Anyways, we left this place that had made me feel a rainbow of emotions. Somewhere halfway through the five-hour bus ride (a ride through the half-lidded, indigo mountains between Tiznit and Marrakech, a ride that shot through the dark like the Chariot of Apollo riding across the sunset) I got terribly sick and had to stop the bus. I jumped into a gas station bathroom and threw up till my nose bled. I was okay, but nonetheless rather uncomfortable. Yet still, leaving the bathroom, I sat down by the road and watched all my friends from a distance. They were in a kind of harmony here. It felt good. It was like the pool in Essaouira, or the ant colony in the Jewish cemetery in Tiznit. Even in death there is beauty. Perhaps the best way to honor this is through contemplation. Maybe this way we can learn more about ourselves, and enjoy life more.

The USAID Dakira program, implemented by the High Atlas Foundation and its partners, aims to strengthen inter-religious and inter-ethnic solidarity through community efforts that preserve cultural heritage in Morocco.

This article was completed with the support of the United States Agency for International Development (USAID), and the High Atlas Foundation is solely responsible for its content, which does not necessarily reflect the views of the USAID or the Government of the United States.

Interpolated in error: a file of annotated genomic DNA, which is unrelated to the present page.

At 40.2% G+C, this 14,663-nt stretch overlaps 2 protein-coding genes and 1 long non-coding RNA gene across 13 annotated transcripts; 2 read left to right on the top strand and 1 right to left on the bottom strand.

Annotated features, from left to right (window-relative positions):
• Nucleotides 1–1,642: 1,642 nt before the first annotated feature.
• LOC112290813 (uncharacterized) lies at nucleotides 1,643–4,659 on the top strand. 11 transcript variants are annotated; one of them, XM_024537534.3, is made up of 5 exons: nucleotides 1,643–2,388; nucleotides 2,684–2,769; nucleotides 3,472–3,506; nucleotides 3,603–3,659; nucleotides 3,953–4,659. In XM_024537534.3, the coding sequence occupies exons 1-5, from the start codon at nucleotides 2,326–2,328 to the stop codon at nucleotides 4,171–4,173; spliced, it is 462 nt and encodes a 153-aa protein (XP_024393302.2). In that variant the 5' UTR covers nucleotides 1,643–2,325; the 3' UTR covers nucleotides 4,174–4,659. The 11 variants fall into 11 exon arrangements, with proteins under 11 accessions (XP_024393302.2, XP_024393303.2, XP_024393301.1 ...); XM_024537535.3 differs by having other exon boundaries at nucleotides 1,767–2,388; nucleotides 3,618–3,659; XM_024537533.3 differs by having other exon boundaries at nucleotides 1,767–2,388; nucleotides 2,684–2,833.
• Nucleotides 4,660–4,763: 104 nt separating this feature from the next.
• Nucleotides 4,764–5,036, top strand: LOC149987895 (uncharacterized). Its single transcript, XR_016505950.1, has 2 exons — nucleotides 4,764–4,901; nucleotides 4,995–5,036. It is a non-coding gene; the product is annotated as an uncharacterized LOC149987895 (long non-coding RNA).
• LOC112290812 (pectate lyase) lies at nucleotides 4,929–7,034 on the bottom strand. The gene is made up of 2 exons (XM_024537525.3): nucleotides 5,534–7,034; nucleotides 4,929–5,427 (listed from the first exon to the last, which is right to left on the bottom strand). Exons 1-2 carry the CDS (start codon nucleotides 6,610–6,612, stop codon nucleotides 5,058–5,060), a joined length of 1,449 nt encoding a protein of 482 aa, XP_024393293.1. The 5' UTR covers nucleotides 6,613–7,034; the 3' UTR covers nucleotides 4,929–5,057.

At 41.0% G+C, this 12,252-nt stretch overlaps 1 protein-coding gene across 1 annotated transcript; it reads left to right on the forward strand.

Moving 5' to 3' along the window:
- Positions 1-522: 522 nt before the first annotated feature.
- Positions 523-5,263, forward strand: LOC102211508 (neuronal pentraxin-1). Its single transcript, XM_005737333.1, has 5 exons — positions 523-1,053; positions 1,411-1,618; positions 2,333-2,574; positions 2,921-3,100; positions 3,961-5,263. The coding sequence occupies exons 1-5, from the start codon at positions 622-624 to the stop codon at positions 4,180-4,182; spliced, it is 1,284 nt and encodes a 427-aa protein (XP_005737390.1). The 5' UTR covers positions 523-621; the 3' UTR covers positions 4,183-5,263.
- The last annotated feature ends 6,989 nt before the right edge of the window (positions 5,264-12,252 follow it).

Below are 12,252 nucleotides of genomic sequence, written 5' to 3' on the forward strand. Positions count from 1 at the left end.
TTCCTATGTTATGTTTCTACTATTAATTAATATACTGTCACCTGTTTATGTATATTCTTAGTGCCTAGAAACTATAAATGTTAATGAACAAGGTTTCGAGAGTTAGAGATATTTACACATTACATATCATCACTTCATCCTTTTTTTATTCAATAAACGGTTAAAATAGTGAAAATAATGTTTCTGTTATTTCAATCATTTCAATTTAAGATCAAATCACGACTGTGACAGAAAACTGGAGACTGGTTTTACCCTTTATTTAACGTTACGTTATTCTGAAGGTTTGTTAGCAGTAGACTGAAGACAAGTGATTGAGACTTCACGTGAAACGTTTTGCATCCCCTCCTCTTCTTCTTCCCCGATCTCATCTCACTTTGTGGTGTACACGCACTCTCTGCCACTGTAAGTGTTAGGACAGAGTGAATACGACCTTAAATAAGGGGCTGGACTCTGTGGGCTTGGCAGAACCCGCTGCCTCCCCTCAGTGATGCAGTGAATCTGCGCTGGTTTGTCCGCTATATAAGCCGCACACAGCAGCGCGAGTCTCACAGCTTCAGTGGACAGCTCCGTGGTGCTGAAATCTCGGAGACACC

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What is an example of ‘home’? This question was asked numerous times during the Experience Dakira conference held from June 8, 2022 to June 10, 2022. With visitors from France, Africa, America, and other places of the world, each person attending Experience Dakira traveled to Marrakech to learn of Morocco’s heritage sustainability and multicultural preservation. This three-day conference, organized by the USAID Dakira program and held in Morocco, encouraged story-sharing and cultural outreach to promote intercultural dialogue and a remembrance of Morocco’s pluralistic past.

This question of what ‘home’ meant to people floated around the Palm Plaza Hotel’s conference room, yet it remained unanswered for a while. Because the word ‘home’ does not have a direct translation from English to Arabic, many individuals with Arabic as their first language struggled to find a perfect definition. Those attending the forum tended to find it difficult at first to find their own meaning for the word. After some consideration, answers to the question ranged from one’s birthplace to where one comes back to when in need. But once the conference began storytelling of Morocco’s past, examples of what home was and can be in Morocco were portrayed.